Kees Uljé Coprinus site

Coprinus patouillardii Quél. - (NL: Korrelige inktzwam, 026.51.0)

Coprinus patouillardii Quél. Tab. Anal. Fung. 1 (1884) 107. - Coprinus patouillardii var. lipophilus Heim & Romagn. Bull. Soc. mycol. Fr. 50 (1934) 187.

[Copyright © by Hiroshi Takahashi]

  Closed pileus globose, subglobose, ellipsoid or cylindrical ellipsoid, up to 5(-8) mm high and 4 mm wide, completely covered with powdery, pale pinkish brown veil (Mu. 7.5 YR 5/4, K.& W. 6C4 at centre), producing small conical flocks at centre of pileus; veil at margin, particularly in early stages, somewhat more hairy-floccose; expanded pileus up to 15(-22) mm wide, conical or convex, later flat. Lamellae, L = 16-22, l = 0-3, free, up to 1.5 mm wide, white at first, then greyish to black. Stipe up to 50 x 0.5 - 1 mm, white, somewhat hyaline. Base of stipe clavate, up to 1.5 mm wide, often brownish, with white velar flocks, often forming a small erect collar. Smell absent.
  Spores [80,3,3] 6.0-8.9 x 5.8-7.8 µm, Q = 1.00-1.35, av. Q = 1.05-1.20, av. L = 7.4-8.0, av. B = 6.6-7.0 µm, rectangular lemon-shaped, lentiform, dark red-brown, with central germ pore. Basidia 15-30 x 7-8 µm, 4-spored, surrounded by 3-6 pseudoparaphyses. Pleurocystidia 30-50 x 35-40 µm, subglobose to ellipsoid. Cheilocystidia 20-45 x 15-35 µm, globose, subglobose to ellipsoid. Pileipellis made up of (sub)globose to ellipsoid elements, smooth to granular, up to 50 µm wide. Clamp-connections absent.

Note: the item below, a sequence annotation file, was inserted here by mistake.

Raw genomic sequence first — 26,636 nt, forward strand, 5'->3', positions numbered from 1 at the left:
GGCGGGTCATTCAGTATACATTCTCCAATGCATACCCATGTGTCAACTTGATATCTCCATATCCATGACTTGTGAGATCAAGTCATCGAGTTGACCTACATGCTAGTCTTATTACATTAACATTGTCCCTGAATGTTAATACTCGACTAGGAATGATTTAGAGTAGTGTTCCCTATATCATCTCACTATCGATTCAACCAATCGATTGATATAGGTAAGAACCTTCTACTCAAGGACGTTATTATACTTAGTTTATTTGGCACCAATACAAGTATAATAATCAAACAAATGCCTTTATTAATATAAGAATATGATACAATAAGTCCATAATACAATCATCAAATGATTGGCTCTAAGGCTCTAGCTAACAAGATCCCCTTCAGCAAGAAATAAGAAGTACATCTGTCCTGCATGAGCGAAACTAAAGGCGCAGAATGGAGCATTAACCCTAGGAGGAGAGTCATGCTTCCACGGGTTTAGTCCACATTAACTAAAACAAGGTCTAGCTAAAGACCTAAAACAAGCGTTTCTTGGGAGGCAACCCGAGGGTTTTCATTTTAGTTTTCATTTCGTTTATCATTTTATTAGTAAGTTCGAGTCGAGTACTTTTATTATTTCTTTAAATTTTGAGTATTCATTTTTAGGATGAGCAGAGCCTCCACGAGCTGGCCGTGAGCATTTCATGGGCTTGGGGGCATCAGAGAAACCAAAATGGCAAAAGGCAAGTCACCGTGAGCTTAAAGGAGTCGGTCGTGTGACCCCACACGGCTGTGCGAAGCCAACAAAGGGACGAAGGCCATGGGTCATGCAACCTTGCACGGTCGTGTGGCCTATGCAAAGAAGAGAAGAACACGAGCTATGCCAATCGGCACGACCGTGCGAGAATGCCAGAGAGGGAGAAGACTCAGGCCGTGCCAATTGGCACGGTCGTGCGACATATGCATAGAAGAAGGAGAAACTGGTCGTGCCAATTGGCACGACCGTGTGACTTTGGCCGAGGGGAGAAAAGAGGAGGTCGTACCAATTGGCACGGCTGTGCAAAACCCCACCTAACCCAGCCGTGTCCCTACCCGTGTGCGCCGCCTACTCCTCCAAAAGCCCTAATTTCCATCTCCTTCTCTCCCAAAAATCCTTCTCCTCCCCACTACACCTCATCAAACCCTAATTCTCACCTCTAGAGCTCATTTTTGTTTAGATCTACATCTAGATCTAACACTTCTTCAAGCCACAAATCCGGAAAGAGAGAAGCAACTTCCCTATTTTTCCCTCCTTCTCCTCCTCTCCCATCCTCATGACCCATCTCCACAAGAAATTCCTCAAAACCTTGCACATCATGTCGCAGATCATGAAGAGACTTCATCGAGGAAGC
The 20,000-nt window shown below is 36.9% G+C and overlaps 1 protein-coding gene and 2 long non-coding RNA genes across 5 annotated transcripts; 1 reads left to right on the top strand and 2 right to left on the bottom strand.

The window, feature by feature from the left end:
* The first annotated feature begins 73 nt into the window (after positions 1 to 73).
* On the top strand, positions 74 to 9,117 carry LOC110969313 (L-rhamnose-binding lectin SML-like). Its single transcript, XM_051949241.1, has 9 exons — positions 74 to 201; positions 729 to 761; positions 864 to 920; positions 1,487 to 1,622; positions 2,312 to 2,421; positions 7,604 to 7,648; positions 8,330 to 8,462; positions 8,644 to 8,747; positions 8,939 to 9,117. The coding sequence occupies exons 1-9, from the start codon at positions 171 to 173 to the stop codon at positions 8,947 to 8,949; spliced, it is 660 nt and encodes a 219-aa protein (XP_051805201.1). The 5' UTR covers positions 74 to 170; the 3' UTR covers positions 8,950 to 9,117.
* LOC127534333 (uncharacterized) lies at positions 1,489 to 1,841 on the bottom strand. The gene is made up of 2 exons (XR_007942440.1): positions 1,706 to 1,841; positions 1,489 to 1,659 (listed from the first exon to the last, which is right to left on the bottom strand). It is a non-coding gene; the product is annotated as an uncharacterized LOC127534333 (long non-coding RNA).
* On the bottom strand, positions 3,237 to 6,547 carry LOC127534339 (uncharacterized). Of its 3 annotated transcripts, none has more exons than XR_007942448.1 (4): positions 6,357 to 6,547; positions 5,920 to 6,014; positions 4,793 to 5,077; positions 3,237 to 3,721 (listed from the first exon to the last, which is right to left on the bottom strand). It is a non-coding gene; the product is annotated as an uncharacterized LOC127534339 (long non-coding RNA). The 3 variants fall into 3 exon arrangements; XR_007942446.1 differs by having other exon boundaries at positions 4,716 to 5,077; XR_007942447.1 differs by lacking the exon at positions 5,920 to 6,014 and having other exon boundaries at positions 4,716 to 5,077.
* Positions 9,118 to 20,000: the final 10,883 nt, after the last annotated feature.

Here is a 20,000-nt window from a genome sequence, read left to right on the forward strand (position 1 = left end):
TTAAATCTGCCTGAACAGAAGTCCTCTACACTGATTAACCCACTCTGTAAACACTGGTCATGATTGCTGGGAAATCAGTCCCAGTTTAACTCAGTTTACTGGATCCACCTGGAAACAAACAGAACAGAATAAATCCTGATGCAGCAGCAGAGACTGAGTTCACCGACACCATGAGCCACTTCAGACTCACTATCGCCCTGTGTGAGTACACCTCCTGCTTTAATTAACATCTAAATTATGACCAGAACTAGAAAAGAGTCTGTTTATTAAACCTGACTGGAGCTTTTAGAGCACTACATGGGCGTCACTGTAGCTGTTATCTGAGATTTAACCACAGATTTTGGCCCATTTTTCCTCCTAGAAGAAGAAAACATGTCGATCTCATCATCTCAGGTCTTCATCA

Habitat & distribution

  Solitary or in small groups on compost heaps. Rather rare in the Netherlands.


  The collections studied fit the original description very well. The original Coprinus patouillardii also growed on vegetable refuse (on dregs from decaying grapes). A macroscopically and microscopically very similar taxon from dung is described as C. cordisporus Gibbs in this paper. See the discussion under that species.
  The type material of C. patouillardii var. lipophilus Heim & Romagn. (1934: 187) proved to be very bad. It is nothing but a black mass, in which it was impossible to tell the lamellae apart. The shape and size of the spores of that material (fig. 13B) fit very well with that of C. patouillardii, however. The differences indicated by Heim & Romagnesi, viz. the larger, convex pileus, the floccose volva-like veil at base of the stipe, also fits well into the variability of C. patouillardii. The habitat, greasy soil, does not seem to be of great importance. Therefore we think it is not different from the type-variety of the species.

Copyright © by Kees Uljé
Edited for the Web with help from Marek Snowarski Fungi of Poland site